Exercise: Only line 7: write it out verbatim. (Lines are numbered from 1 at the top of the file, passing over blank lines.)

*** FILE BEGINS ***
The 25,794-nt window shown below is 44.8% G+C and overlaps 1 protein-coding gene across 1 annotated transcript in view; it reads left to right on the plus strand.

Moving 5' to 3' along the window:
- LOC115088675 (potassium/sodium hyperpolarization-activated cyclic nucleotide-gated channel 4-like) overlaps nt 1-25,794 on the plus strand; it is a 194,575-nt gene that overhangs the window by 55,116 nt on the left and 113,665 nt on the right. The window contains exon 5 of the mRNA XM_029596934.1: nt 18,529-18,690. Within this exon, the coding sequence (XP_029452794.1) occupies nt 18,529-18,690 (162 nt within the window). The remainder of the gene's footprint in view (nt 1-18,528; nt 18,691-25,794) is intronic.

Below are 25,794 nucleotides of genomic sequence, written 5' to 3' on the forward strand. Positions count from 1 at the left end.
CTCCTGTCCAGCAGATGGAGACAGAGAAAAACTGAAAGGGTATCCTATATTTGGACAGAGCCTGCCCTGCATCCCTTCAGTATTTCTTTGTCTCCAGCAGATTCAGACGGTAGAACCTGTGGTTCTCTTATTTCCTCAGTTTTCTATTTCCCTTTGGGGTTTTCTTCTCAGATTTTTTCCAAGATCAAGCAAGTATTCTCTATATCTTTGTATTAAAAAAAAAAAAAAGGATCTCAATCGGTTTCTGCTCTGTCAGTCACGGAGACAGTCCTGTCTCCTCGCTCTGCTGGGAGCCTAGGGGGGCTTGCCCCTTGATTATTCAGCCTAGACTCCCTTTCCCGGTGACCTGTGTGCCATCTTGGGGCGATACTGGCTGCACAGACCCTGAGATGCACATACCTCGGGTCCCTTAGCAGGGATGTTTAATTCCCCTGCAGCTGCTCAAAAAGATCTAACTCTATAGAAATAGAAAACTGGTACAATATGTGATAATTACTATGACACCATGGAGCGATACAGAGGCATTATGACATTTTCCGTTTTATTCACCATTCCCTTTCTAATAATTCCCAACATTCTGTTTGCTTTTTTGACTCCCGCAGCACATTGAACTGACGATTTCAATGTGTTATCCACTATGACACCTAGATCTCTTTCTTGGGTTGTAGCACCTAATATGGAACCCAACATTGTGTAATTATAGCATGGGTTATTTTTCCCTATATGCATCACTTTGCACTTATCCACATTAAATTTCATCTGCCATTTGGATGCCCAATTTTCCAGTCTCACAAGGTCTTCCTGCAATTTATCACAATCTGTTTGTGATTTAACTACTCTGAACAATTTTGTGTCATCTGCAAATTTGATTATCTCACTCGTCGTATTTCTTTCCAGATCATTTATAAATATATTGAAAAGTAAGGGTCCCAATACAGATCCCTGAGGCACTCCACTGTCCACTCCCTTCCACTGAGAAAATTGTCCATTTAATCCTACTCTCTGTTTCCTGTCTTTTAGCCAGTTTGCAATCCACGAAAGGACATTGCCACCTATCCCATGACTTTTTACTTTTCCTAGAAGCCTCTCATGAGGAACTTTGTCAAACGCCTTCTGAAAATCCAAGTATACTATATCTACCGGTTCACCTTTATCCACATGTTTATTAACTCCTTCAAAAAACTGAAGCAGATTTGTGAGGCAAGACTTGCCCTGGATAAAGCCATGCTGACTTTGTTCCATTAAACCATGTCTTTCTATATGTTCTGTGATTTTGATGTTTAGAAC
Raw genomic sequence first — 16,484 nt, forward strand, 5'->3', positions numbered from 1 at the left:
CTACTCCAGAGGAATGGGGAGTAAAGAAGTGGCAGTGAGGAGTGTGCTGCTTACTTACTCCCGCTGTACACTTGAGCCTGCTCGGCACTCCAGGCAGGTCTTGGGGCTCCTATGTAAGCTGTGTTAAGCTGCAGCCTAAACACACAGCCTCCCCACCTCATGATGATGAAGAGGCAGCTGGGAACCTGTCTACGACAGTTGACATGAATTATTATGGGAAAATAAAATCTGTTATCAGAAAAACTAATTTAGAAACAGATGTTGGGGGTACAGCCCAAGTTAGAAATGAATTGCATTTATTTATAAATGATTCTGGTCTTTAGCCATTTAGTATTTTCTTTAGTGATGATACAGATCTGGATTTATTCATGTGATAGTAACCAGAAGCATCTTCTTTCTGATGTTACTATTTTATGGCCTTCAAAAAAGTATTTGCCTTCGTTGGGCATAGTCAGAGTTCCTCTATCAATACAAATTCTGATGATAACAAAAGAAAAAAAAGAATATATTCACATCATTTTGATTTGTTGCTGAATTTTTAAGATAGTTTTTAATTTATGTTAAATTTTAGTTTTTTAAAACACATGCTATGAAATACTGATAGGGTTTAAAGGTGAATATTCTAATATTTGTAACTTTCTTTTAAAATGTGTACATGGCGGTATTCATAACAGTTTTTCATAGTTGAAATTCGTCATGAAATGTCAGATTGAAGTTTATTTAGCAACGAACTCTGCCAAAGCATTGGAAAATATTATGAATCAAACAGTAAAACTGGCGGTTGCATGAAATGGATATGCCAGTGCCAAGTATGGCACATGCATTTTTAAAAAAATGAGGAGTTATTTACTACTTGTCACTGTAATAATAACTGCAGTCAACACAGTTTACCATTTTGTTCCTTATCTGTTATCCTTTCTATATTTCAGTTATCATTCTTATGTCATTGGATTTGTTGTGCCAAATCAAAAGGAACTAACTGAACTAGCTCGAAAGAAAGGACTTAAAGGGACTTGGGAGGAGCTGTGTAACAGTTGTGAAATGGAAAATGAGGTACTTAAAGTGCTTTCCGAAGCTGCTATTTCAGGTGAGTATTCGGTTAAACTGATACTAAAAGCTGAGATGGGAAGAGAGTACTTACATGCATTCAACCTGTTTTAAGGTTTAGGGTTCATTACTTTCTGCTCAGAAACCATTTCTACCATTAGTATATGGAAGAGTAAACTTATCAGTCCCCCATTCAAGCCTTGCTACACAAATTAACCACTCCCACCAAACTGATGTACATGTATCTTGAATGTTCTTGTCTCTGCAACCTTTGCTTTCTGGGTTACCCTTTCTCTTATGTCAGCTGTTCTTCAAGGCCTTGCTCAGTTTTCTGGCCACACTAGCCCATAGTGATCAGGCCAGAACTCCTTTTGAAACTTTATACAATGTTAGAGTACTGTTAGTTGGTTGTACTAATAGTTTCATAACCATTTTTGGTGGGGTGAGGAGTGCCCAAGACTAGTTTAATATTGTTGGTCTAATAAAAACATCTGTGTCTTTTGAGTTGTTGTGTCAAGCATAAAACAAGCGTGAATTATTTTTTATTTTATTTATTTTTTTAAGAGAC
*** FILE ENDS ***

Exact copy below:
CTACTCCAGAGGAATGGGGAGTAAAGAAGTGGCAGTGAGGAGTGTGCTGCTTACTTACTCCCGCTGTACACTTGAGCCTGCTCGGCACTCCAGGCAGGTCTTGGGGCTCCTATGTAAGCTGTGTTAAGCTGCAGCCTAAACACACAGCCTCCCCACCTCATGATGATGAAGAGGCAGCTGGGAACCTGTCTACGACAGTTGACATGAATTATTATGGGAAAATAAAATCTGTTATCAGAAAAACTAATTTAGAAACAGATGTTGGGGGTACAGCCCAAGTTAGAAATGAATTGCATTTATTTATAAATGATTCTGGTCTTTAGCCATTTAGTATTTTCTTTAGTGATGATACAGATCTGGATTTATTCATGTGATAGTAACCAGAAGCATCTTCTTTCTGATGTTACTATTTTATGGCCTTCAAAAAAGTATTTGCCTTCGTTGGGCATAGTCAGAGTTCCTCTATCAATACAAATTCTGATGATAACAAAAGAAAAAAAAGAATATATTCACATCATTTTGATTTGTTGCTGAATTTTTAAGATAGTTTTTAATTTATGTTAAATTTTAGTTTTTTAAAACACATGCTATGAAATACTGATAGGGTTTAAAGGTGAATATTCTAATATTTGTAACTTTCTTTTAAAATGTGTACATGGCGGTATTCATAACAGTTTTTCATAGTTGAAATTCGTCATGAAATGTCAGATTGAAGTTTATTTAGCAACGAACTCTGCCAAAGCATTGGAAAATATTATGAATCAAACAGTAAAACTGGCGGTTGCATGAAATGGATATGCCAGTGCCAAGTATGGCACATGCATTTTTAAAAAAATGAGGAGTTATTTACTACTTGTCACTGTAATAATAACTGCAGTCAACACAGTTTACCATTTTGTTCCTTATCTGTTATCCTTTCTATATTTCAGTTATCATTCTTATGTCATTGGATTTGTTGTGCCAAATCAAAAGGAACTAACTGAACTAGCTCGAAAGAAAGGACTTAAAGGGACTTGGGAGGAGCTGTGTAACAGTTGTGAAATGGAAAATGAGGTACTTAAAGTGCTTTCCGAAGCTGCTATTTCAGGTGAGTATTCGGTTAAACTGATACTAAAAGCTGAGATGGGAAGAGAGTACTTACATGCATTCAACCTGTTTTAAGGTTTAGGGTTCATTACTTTCTGCTCAGAAACCATTTCTACCATTAGTATATGGAAGAGTAAACTTATCAGTCCCCCATTCAAGCCTTGCTACACAAATTAACCACTCCCACCAAACTGATGTACATGTATCTTGAATGTTCTTGTCTCTGCAACCTTTGCTTTCTGGGTTACCCTTTCTCTTATGTCAGCTGTTCTTCAAGGCCTTGCTCAGTTTTCTGGCCACACTAGCCCATAGTGATCAGGCCAGAACTCCTTTTGAAACTTTATACAATGTTAGAGTACTGTTAGTTGGTTGTACTAATAGTTTCATAACCATTTTTGGTGGGGTGAGGAGTGCCCAAGACTAGTTTAATATTGTTGGTCTAATAAAAACATCTGTGTCTTTTGAGTTGTTGTGTCAAGCATAAAACAAGCGTGAATTATTTTTTATTTTATTTATTTTTTTAAGAGAC